To any reviewers who do not understand all of the terms used, perhaps you should re-read Microsound and also any literature written on this topic in the last 30 years.
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10 of 12 people found the following review helpful By Dr. Sylvia Pengilly on September 9, 2005
Format: Paperback Verified Purchase
A really excellent book. It is highly scholarly, yet easy to understand. He articulates concepts I have thought about for years, but was never able to express adequately. Roads has a talent for organizing very complex material within a perspective-oriented framework making the macro concept very easy to grasp.

It would be extremely helpful to all serious composers of electronic/computer music.
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16 of 22 people found the following review helpful By 6.00 AM on February 25, 2005
Format: Hardcover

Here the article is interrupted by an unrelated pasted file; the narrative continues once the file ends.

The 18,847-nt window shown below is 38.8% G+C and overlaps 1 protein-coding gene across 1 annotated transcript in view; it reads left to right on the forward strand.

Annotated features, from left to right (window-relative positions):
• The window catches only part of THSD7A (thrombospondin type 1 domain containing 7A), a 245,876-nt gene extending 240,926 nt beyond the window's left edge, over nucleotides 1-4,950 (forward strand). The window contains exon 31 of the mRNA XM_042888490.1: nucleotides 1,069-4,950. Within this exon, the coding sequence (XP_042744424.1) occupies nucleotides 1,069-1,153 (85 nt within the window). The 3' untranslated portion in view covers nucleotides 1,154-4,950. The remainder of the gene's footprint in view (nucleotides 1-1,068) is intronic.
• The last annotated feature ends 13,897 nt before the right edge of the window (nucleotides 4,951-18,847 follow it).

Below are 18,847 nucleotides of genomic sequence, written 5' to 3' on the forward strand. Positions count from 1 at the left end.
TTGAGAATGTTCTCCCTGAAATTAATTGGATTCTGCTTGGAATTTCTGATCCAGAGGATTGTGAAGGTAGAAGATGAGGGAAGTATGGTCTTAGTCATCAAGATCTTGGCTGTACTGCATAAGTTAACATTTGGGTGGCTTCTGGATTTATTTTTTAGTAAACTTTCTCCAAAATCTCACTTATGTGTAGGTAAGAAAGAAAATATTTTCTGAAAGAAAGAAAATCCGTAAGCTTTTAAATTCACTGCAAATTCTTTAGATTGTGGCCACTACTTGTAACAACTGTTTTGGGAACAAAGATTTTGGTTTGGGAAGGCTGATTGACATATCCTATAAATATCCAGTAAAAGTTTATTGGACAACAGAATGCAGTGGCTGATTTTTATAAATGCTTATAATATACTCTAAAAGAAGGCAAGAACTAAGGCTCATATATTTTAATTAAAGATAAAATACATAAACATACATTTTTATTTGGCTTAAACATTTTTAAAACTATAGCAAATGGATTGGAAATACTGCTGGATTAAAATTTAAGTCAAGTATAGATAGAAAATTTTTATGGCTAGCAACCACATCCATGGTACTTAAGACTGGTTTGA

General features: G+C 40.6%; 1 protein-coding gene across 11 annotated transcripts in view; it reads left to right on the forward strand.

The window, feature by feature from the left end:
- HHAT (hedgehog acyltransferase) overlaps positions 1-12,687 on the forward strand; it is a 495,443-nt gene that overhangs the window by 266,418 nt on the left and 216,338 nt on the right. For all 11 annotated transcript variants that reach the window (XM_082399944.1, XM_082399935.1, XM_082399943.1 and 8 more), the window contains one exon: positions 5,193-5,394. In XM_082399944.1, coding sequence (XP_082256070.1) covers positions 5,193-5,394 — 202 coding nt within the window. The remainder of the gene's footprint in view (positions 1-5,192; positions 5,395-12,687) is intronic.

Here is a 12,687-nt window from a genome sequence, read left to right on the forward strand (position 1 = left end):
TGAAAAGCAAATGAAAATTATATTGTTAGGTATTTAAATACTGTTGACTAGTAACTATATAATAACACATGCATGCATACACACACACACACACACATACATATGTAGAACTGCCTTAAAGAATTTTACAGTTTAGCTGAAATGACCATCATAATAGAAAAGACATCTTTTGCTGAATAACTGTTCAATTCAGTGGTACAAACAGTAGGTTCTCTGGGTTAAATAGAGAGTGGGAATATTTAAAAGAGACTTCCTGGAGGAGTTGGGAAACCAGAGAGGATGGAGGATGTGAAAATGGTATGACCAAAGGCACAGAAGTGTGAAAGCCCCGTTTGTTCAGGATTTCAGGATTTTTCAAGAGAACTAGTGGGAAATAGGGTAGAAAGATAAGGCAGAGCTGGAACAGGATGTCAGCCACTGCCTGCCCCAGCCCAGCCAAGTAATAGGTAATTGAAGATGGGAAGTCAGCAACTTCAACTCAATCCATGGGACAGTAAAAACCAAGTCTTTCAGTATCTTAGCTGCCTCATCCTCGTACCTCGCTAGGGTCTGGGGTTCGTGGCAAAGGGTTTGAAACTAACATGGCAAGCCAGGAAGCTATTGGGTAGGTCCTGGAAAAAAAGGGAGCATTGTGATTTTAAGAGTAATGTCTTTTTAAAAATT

Firstly I would like to disagree with the reviewer who said granular synthesis was not musical. I use it a musical way quite often. It can make very interesting sounds if you give it a go. I was hoping for a guide to granular syntheis, its implementation in some kind of program like Max or SynthEdit or Reaktor but this is not the book for that. Basically it covers a wide range of slightly different types of Granular Synthesis. Approx 2-5 pages are spent on each type. But as the tpyes are so similar bar the size of the windows or perhaps how the windows are selected it makes the book feel very same throughout. The intro chapter covers the history which is informative and interesting. Although the book covers a lot of ground nothing is covered in terms of practical application. No real reference to use is covered, no real description of how to create granular synth modules and no real description of musically useful approaches. He does let you hear some of his composition that he used for public performances but he doesn't really explain why he thought that particular type f synthesis worked well for that performance. I learned a little more about GS from Microsound but to be honest his Computer Music Tutorial is much better and the description of GS in the CMT is almost a good. Save your sheckles and buy the big brother Computer Music Tutorial.